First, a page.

SAVE ON A BETTER SWIM MEMBERSHIP

Diary of a wandering swimmer – famous for oysters & surrounded by mountains

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Kate Greenwood was born in Galashiels, Scotland, raised from three years old in Yorkshire, found herself in London for 30 years and eventually escaped back to Scotland. She was raised to swim in rivers (the Wharfe at Appletreewick, for example), open air pools (Otley) and the sea, so open water swimming is not new. She started taking part in organised events about 10 years ago, putting on a wetsuit for the first time for the Great Scottish Swim in 2011. Now living just 10 minutes from Portobello Beach, one of her favourite things is to start the day with a sneaky swim in her local waters. She also likes to explore new swimming spots and share what she finds. So, where did Kate swim today?


Where did Kate swim today?

There is a moody sky above with the har rolling in off the water and the trees hanging on to the mist above in the hills. The water looks somewhat dark and menacing. I can see the currents pulling outwards, down the channel towards the open sea. It is swirling in places and makes me conscious of having to think about the strength of currents in waters I know less well. Local advice is that it is fine to swim but you should really know the water and how it behaves. I watch it for a while to introduce myself to its ways. This body of water is long, at about 40 miles, but is still salty.

The Tinkers Heart overlooks the water, a reminder of travellers gone by. Many sport divers and fishers visit the area as the depth of the channel offers a plentiful bounty of sea life and well-known seafood enjoyed by tourists from afar and locals alike, oysters being one of the top choices. If you visit, I recommend the langoustine provided by Donald's boat, sweet and fresh. It is common for dolphins, seals and otters to be close by although it is often hard to catch a glimpse of the latter. I always hope, if I slip quietly into the water, I might be lucky enough to spot a silky back cruising effortlessly over the water, busy in its quest for food. Not so today.

I am on the south side so I walked down the concrete jetty near to the house my family and I are staying in. It is used by people fishing for the herring that are plentiful in this area. Even though I spot a washed-up lion's mane on the seaweed, I ignore my fear and tread over the rocks onto the sandy spots underfoot. I was soon in deep enough to push into the water. I always have a slight edge of fear for unknown waters and as I swim out barely a few metres, suddenly I can see the shelf. It drops off below me like a chasm. It does make me slightly nervous. Even though I've swum outside all my life, I still have that sense of a visitor to depths alien to human kind. I pressed on past the line and suddenly awoke to the fact that I am out in this amazing body of water surrounded by the beautiful hills. I had forgotten to even think about the temperature of the water, which for August was very mild following a really warm summer for this area.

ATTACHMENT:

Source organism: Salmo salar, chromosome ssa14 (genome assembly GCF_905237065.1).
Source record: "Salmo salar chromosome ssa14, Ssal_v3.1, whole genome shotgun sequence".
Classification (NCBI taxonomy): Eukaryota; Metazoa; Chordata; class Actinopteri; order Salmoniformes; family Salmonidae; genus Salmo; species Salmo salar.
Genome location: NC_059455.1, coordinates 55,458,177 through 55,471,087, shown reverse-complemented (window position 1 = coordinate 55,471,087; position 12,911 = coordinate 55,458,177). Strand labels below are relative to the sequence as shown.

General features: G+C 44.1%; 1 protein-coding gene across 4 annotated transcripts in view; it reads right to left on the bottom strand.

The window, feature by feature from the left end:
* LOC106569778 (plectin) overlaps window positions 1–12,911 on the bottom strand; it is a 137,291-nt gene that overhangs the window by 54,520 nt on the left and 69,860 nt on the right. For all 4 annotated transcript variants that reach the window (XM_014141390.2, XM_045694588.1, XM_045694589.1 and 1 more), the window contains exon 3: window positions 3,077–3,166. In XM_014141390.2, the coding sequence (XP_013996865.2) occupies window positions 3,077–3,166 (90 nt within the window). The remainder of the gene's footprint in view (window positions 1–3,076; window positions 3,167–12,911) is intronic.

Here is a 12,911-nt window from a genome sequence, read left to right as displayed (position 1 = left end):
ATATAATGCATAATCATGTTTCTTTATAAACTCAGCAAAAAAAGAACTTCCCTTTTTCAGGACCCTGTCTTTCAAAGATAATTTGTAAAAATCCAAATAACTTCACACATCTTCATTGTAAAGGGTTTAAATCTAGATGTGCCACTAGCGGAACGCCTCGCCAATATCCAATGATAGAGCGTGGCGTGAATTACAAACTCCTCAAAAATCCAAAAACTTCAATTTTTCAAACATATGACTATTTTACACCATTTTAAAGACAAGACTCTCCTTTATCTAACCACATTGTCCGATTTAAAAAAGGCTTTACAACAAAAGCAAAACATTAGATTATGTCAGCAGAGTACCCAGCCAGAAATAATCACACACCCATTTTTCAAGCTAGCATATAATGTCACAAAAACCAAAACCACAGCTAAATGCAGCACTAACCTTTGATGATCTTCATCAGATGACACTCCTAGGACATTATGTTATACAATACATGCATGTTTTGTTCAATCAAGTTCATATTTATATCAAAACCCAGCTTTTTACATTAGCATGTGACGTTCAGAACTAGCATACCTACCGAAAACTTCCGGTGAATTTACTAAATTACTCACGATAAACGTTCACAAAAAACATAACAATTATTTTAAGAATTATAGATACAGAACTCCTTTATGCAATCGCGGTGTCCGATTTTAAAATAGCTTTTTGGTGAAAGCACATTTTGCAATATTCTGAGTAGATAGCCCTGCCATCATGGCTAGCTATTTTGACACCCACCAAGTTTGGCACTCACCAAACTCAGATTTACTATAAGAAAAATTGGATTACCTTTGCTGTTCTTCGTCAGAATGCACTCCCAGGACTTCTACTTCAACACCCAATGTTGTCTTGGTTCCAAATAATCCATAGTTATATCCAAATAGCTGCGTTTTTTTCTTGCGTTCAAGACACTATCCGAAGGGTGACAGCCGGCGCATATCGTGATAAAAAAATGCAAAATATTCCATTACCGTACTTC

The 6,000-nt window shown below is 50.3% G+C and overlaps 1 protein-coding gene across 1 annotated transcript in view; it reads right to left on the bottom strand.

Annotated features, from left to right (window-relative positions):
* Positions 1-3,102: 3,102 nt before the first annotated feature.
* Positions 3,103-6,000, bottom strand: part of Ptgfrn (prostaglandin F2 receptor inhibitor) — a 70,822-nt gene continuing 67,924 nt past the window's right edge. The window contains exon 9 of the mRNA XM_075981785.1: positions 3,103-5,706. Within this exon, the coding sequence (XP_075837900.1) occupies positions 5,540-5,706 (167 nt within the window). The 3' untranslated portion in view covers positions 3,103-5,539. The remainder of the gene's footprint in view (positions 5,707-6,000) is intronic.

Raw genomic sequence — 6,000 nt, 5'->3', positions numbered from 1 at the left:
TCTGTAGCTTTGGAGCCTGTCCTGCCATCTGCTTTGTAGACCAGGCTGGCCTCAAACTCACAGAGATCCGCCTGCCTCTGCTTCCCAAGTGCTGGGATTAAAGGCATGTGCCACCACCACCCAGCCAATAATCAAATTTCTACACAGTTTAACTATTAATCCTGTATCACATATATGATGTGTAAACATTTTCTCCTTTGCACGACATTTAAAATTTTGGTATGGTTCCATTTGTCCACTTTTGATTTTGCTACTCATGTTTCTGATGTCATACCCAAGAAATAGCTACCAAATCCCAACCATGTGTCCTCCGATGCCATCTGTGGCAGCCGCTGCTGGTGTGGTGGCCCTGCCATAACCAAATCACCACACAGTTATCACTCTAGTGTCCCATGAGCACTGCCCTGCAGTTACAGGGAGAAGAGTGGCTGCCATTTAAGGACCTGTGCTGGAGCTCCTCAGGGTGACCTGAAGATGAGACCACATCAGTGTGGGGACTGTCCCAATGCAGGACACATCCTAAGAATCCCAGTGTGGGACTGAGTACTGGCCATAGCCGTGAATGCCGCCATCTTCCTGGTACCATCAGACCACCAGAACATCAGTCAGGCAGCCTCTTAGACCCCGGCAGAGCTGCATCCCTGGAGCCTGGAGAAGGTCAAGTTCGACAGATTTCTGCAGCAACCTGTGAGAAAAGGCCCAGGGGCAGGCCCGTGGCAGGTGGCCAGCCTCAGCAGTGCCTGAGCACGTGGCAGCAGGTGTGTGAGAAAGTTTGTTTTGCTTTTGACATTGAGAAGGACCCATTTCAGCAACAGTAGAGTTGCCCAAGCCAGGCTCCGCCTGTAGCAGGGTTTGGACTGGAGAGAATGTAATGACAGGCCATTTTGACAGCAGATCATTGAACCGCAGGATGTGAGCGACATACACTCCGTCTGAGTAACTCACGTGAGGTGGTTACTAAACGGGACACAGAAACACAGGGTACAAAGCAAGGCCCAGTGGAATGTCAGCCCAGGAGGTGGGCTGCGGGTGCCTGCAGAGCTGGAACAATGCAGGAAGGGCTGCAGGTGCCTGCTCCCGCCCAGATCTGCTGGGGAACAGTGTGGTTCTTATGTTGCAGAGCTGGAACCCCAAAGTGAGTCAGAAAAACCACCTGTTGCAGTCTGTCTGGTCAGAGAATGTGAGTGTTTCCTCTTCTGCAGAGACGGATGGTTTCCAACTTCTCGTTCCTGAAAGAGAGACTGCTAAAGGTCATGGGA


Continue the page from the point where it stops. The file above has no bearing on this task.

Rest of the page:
During World War II, the town across the other side of the water housed HMS Quebec, which was used for a quarter of a million troops undergoing amphibious-landing techniques training for the D-Day landing and a comprehensive top secret deception exercise to mislead the Germans.

The Arrochar Alps are close by, including the well-trodden Cobbler. Even though not quite a Monroe, I highly recommend the climb. The views from above are breathtaking but for me what I saw from the water today was even more stunning. I always feel amazed at how I suddenly become part of the surroundings with a completely different view of the world. Refreshing and exhilarating.

This is of course Loch Fyne, well known for oysters but swimmers often grace its shores.


I want to swim there too

As anywhere in the Scottish Highlands, it is less easy and quick to reach – a good thing, I think. But from the south and Glasgow take the A82 all the way up the west coast of Loch Lomond to Arrochar, then onto the A83. Once you reach Cairndow you can choose which side of the loch you would like. I was on the south near to Ardno at St Catherines, looking out over the water to Inverary (a lovely little town to visit where the George serves excellent fare, including Donald's langoustines).

In my opinion, you need to take care in these waters, the currents felt strong and pulled up and down the channel of the loch due to its depth and relatively narrow width. I opted for the jetty as it offered a good entry and exit point whether the tide was in or out. Always check the weather and tides and either swim with others or have a friend join you to marvel at how amazing they think you are for braving the cold Scottish waters.

Enjoy it! I did.

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Kate Greenwood

Cover Dec18

Issue 21 December 2018

  • Ross Edgley's Great British Swim
  • Tonic of the Sea - the joys of wild swimming
  • 9 tips to cope with injury
  • Christmas gift guide
  • December Dipathon - cold water challenge!

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